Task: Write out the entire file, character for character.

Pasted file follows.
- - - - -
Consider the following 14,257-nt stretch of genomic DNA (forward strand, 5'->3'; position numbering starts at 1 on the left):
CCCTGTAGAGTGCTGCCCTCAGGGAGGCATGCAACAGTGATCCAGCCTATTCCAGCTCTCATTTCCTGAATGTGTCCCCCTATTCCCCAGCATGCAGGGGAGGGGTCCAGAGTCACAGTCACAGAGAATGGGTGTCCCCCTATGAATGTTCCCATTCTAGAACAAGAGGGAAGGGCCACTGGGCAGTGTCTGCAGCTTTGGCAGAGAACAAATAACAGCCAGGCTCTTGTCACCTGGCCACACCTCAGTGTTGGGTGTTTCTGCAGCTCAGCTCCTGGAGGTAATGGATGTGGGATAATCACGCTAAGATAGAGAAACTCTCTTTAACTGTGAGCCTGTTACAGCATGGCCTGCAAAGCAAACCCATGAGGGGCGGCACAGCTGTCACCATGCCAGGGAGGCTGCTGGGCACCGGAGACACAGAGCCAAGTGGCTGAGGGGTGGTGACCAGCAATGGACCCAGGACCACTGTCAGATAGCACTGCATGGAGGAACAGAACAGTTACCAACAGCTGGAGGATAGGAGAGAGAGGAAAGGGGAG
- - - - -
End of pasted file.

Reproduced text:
Consider the following 14,257-nt stretch of genomic DNA (forward strand, 5'->3'; position numbering starts at 1 on the left):
CCCTGTAGAGTGCTGCCCTCAGGGAGGCATGCAACAGTGATCCAGCCTATTCCAGCTCTCATTTCCTGAATGTGTCCCCCTATTCCCCAGCATGCAGGGGAGGGGTCCAGAGTCACAGTCACAGAGAATGGGTGTCCCCCTATGAATGTTCCCATTCTAGAACAAGAGGGAAGGGCCACTGGGCAGTGTCTGCAGCTTTGGCAGAGAACAAATAACAGCCAGGCTCTTGTCACCTGGCCACACCTCAGTGTTGGGTGTTTCTGCAGCTCAGCTCCTGGAGGTAATGGATGTGGGATAATCACGCTAAGATAGAGAAACTCTCTTTAACTGTGAGCCTGTTACAGCATGGCCTGCAAAGCAAACCCATGAGGGGCGGCACAGCTGTCACCATGCCAGGGAGGCTGCTGGGCACCGGAGACACAGAGCCAAGTGGCTGAGGGGTGGTGACCAGCAATGGACCCAGGACCACTGTCAGATAGCACTGCATGGAGGAACAGAACAGTTACCAACAGCTGGAGGATAGGAGAGAGAGGAAAGGGGAG